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Tips For Senior Bowling Practice


If you are a senior bowler and are finding it more and more difficult to compete, there are a few tips for senior bowling practice to sharpen your skills. Although "Father Time" is catching up quickly as evidenced by noticeable losses in certain reflexes and flexibility, there are a few simple practice tips you can develop a routine working on to help things move in the right direction.

Some of the obvious reductions in physical skills are ball speed, flexibility in the legs and knees while taking an approach, the arm swing radius, and hand action while releasing the bowling ball.

As a senior player, what can you do? We at bowlingball.com recommend you try these tips for senior bowling practice to maximize your present skills and prepare for future competition:


1. Footwork - if a loss in muscle flexibility has shortened your steps, you undoubtedly have experienced a loss in leverage and ball speed. Short steps do not allow for effective use of the big muscles in your legs and will cause a breakdown in power. When preparing for a tournament or some meaningful competition, practice taking a longer stride, perhaps a couple of inches longer, with the steps leading into and including the slide step. Slightly longer steps and perhaps just a bit faster tempo, so long as you do not lose balance, will restore some loss of leverage and ball speed.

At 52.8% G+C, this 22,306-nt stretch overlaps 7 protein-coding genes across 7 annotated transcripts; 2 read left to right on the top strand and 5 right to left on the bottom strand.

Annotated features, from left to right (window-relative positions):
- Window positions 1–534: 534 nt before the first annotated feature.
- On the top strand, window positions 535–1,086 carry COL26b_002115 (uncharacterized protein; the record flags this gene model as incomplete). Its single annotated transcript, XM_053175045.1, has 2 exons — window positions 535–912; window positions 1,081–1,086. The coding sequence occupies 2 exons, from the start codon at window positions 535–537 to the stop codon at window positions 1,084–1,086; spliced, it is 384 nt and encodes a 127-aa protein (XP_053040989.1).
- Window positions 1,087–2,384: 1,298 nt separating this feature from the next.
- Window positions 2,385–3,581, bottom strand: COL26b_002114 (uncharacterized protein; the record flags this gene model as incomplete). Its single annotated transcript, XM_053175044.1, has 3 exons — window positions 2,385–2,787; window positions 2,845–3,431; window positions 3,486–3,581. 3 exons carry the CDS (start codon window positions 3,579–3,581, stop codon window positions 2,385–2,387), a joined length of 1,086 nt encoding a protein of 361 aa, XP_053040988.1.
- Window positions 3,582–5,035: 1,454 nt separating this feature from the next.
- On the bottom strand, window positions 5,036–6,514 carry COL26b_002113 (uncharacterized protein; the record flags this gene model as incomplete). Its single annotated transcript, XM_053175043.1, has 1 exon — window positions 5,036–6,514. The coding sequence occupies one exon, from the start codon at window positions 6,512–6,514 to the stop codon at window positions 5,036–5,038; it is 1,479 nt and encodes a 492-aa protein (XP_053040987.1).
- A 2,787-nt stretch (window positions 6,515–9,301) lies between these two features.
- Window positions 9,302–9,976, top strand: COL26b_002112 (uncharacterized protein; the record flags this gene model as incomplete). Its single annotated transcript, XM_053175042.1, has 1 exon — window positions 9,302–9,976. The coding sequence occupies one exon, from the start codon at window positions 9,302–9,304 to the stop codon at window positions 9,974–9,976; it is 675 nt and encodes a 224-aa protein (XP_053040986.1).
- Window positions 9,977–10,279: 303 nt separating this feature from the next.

2. Knee Action - Aging usually results in not bending or flexing the knees deeply enough throughout the steps to the foul line. When the knees are flexed, perhaps one or two inches flexed, the big muscles of the legs are more in use. Try using more knee flex with a longer stride and you will find increased power generated from your legs.

3. Swing - If the height of your back swing is becoming short and thereby slowing the speed of the forward swing, try to make a swifter, free, and loose back swing motion so your swing momentum will lengthen your swing arc and create more natural bowling ball speed. It is important to keep your arm muscles loose and relaxed during your swing motion. Relaxed muscles move more quickly than tense or controlled muscles.

4. Follow Through - loss of ball speed is related to a reduction in forward swing speed and a less than full, follow-through position. Develop an aggressive follow through swing motion on each delivery without losing balance. Remain stable at the foul line and smoothly follow through with a completed and high swing finishing motion. Allow your swing to complete its full cycle back and through to a full-follow through position where the bottom of your bowling elbow attains shoulder height at the minimum.

5. Loft - loss of ball velocity and power comes decelerating the forward swing, rotating the bowling ball before your hand reaches release zone, and from losing the ball into the approach floor. Try releasing the ball using enough loft and speed to propel the ball perhaps 12-24 inches while working at staying behind the ball as long as possible. Practice getting the ball over the foul line with maximum ball speed until you have gained control and confidence in doing so on a consistent basis. Experiment using a wrist support device to help you gain an effective release and avoid dropping the ball behind the foul line.

6. Exercise - use of proven stretching exercises recommended by fitness professionals or by medical doctors is highly recommended. Strengthening and stretching your arm, shoulder, and legs muscles is what every successful athlete does before competition. Develop an exercise regimen for both your leg, arm, and upper body and train yourself to be a more aggressive bowler. The effort will most certainly pay dividends in your bowling scores.

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